Fish in hot water- Unregulated groundwater extraction in BC threatens salmon survival

Sockeye observed spawning on groundwater upwellings in Adams River © Sean Bennett/DFO
Lately salmon have been observed spawning on groundwater upwellings on BC rivers, as shown in the photo above of the Adams River, one of BC’s most spectacular and prolific salmon streams. The migrating salmon hang upside down as they try to reach the cold groundwater at the base of the streams.
And the water is only going to get hotter in BC, just as it is in the U.S. Research by a team of ecologists and hydrologists documents statistically significant long-term warming in 20 major U.S. streams and rivers. Groundwater’s significance will escalate as climate change impacts grow, because groundwater moderates water temperatures.
As the Watershed Watch Salmon Society has explained in a series of reports, groundwater provides refuges in water otherwise warm enough to kill. Groundwater is the likely reason that many warm BC Interior streams have had healthy fish populations, even though average water temperatures aren’t always cool enough for salmon.
When fish huddle on these upwellings to escape warmer water, it’s clear that groundwater is critically needed. Yet in BC there is a vicious cycle at work right now:  at the same time as salmon rely more on groundwater to help them cope with warmer water, human overuse jeopardizes supplies.
The percentage of observation wells in BC with declining water levels is on the rise: moving up from 14 per cent in 1995-2000 to 35 per cent from 2000-2005. These alarming declines were not due to natural variations in precipitation. In addition to the threat faced by the Adams River, the more surface water and cooling groundwater is taken, the poorer the prospects that the Nicola River will sustain a Chinook run into the future [PDF].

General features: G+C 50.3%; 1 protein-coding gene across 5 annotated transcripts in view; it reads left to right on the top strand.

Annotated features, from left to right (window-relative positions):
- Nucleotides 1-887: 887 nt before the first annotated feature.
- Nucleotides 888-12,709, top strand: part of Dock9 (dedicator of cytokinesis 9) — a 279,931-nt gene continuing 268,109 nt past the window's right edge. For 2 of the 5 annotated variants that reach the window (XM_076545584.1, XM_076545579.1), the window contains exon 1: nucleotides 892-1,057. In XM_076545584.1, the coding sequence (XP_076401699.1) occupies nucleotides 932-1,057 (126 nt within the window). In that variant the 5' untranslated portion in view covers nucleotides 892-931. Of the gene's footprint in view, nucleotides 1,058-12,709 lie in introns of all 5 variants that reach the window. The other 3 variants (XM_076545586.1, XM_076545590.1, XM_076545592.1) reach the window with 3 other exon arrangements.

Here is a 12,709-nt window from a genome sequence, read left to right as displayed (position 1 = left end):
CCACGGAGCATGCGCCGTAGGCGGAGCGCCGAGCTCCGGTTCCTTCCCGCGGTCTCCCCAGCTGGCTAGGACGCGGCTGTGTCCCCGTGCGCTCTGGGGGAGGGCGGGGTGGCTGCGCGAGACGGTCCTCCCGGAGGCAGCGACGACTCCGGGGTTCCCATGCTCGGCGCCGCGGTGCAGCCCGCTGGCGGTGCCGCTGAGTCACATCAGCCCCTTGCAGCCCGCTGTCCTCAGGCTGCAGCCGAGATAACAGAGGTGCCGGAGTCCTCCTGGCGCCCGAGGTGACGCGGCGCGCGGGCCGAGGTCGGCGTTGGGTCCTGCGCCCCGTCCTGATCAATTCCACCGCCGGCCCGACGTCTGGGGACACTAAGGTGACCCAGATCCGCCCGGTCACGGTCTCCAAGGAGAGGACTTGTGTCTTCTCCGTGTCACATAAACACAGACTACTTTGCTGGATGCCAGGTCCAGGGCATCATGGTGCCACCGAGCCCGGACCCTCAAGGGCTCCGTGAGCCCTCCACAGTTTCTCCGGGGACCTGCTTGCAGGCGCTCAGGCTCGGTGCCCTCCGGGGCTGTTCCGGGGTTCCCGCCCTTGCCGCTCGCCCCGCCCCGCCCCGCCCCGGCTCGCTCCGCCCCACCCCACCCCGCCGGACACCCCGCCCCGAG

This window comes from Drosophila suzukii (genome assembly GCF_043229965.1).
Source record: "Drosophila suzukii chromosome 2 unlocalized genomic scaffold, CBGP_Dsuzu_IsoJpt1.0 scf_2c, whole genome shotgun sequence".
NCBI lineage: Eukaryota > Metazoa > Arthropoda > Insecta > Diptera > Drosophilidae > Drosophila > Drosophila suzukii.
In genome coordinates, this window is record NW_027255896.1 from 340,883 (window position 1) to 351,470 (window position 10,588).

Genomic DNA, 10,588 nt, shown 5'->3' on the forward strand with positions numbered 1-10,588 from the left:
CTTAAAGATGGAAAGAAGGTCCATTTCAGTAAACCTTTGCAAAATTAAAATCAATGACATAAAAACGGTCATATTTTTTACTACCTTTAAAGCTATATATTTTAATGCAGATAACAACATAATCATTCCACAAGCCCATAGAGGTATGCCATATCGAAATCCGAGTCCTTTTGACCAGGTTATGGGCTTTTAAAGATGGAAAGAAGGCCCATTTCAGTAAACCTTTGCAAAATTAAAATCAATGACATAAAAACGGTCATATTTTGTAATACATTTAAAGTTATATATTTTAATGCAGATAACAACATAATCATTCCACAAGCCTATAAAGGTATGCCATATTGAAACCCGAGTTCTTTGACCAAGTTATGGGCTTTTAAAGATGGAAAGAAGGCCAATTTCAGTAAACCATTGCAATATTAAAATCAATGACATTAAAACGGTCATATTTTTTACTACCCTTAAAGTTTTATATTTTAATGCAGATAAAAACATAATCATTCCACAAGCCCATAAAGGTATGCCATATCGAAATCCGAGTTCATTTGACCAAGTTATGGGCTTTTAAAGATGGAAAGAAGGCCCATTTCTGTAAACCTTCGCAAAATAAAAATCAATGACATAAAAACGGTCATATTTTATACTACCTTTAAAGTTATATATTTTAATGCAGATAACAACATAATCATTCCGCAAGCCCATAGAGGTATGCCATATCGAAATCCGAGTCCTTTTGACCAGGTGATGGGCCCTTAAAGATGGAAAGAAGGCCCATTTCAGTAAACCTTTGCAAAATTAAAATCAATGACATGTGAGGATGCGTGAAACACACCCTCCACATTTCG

More and more unregulated wells are being drilled around the province, sucking away the cold water influxes into key salmon streams. Unfortunately the most water is drawn from wells when conditions are hot and dry, creeks are at their lowest and fish desperately need the cooling groundwater.
BC’s current licensing system for water applies to surface but not groundwater, causing headaches for fisheries and other resource managers who have few regulatory tools to curtail excessive groundwater extraction. In the majority of cases, no permit is needed to drill a well. The province has had ample warning of the plunder of this buried treasure [PDF].
Back in 1999, the auditor-general of B.C. noted the need for  groundwater management controls. The alarm bells rang again when the same office examined groundwater once more last December. The report said, “Groundwater is often what maintains base flows in rivers and streams during periods of drought, and is critical to fish and wildlife habitat and spawning areas,” and recommended that the Ministry of Environment act quickly to protect groundwater from depletion.”
Help is on the way. BC will soon lose the dubious distinction of being the only place in North America without general groundwater licensing or permitting requirements. The Water Sustainability Act proposes to require a license for large groundwater uses and for new groundwater uses in problem areas.
The current proposal has ministry of environment staff deciding whether an area meets nine criteria to qualify as a chronic problem area eligible for groundwater controls. Many believe a uniform licensing system for groundwater extraction across the province would be simpler and more effective. A province-wide system would also avoid complaints or requests for action from those in areas not designated as priority areas for groundwater protection. For example, oil and gas development in the northeast corner of B.C. is affecting groundwater, yet this area is not proposed as a priority area for regulation.
Yet any system of groundwater licensing would be an improvement over the current free-for-all. BC’s water laws are set to change, and not a moment too soon to keep these fish out of hot water.